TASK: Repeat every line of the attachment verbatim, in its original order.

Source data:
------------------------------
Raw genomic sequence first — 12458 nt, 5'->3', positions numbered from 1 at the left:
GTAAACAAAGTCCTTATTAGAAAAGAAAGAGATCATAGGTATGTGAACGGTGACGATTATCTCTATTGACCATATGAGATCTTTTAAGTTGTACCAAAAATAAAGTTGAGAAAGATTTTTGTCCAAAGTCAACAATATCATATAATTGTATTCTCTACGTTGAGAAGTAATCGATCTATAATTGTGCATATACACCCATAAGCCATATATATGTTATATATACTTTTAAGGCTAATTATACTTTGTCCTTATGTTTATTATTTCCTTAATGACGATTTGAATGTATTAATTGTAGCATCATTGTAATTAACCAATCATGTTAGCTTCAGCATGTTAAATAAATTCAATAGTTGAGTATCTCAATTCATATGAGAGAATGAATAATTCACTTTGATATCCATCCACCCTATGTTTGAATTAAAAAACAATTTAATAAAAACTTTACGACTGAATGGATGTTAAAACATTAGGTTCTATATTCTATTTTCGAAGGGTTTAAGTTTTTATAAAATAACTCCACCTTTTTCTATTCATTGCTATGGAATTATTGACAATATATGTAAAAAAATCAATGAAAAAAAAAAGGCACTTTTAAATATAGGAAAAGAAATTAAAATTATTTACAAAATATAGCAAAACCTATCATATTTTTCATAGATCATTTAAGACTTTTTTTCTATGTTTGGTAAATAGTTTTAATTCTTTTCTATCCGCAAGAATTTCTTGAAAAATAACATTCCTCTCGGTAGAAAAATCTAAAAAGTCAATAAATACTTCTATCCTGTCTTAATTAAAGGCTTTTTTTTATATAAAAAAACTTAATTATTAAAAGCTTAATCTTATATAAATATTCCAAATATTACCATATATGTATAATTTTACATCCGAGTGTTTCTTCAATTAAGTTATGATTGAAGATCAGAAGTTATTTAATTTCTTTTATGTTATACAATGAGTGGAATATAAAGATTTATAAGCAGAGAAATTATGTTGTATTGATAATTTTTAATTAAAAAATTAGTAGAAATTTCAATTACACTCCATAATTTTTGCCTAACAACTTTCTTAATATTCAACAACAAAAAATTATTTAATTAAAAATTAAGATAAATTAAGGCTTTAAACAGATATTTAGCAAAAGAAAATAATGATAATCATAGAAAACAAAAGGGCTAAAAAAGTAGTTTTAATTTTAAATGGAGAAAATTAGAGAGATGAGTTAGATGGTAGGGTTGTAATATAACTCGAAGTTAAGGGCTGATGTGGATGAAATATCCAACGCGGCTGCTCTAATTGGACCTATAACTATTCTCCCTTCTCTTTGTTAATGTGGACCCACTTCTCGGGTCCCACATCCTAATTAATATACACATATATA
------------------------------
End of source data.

Raw genomic sequence first — 12458 nt, 5'->3', positions numbered from 1 at the left:
GTAAACAAAGTCCTTATTAGAAAAGAAAGAGATCATAGGTATGTGAACGGTGACGATTATCTCTATTGACCATATGAGATCTTTTAAGTTGTACCAAAAATAAAGTTGAGAAAGATTTTTGTCCAAAGTCAACAATATCATATAATTGTATTCTCTACGTTGAGAAGTAATCGATCTATAATTGTGCATATACACCCATAAGCCATATATATGTTATATATACTTTTAAGGCTAATTATACTTTGTCCTTATGTTTATTATTTCCTTAATGACGATTTGAATGTATTAATTGTAGCATCATTGTAATTAACCAATCATGTTAGCTTCAGCATGTTAAATAAATTCAATAGTTGAGTATCTCAATTCATATGAGAGAATGAATAATTCACTTTGATATCCATCCACCCTATGTTTGAATTAAAAAACAATTTAATAAAAACTTTACGACTGAATGGATGTTAAAACATTAGGTTCTATATTCTATTTTCGAAGGGTTTAAGTTTTTATAAAATAACTCCACCTTTTTCTATTCATTGCTATGGAATTATTGACAATATATGTAAAAAAATCAATGAAAAAAAAAAGGCACTTTTAAATATAGGAAAAGAAATTAAAATTATTTACAAAATATAGCAAAACCTATCATATTTTTCATAGATCATTTAAGACTTTTTTTCTATGTTTGGTAAATAGTTTTAATTCTTTTCTATCCGCAAGAATTTCTTGAAAAATAACATTCCTCTCGGTAGAAAAATCTAAAAAGTCAATAAATACTTCTATCCTGTCTTAATTAAAGGCTTTTTTTTATATAAAAAAACTTAATTATTAAAAGCTTAATCTTATATAAATATTCCAAATATTACCATATATGTATAATTTTACATCCGAGTGTTTCTTCAATTAAGTTATGATTGAAGATCAGAAGTTATTTAATTTCTTTTATGTTATACAATGAGTGGAATATAAAGATTTATAAGCAGAGAAATTATGTTGTATTGATAATTTTTAATTAAAAAATTAGTAGAAATTTCAATTACACTCCATAATTTTTGCCTAACAACTTTCTTAATATTCAACAACAAAAAATTATTTAATTAAAAATTAAGATAAATTAAGGCTTTAAACAGATATTTAGCAAAAGAAAATAATGATAATCATAGAAAACAAAAGGGCTAAAAAAGTAGTTTTAATTTTAAATGGAGAAAATTAGAGAGATGAGTTAGATGGTAGGGTTGTAATATAACTCGAAGTTAAGGGCTGATGTGGATGAAATATCCAACGCGGCTGCTCTAATTGGACCTATAACTATTCTCCCTTCTCTTTGTTAATGTGGACCCACTTCTCGGGTCCCACATCCTAATTAATATACACATATATA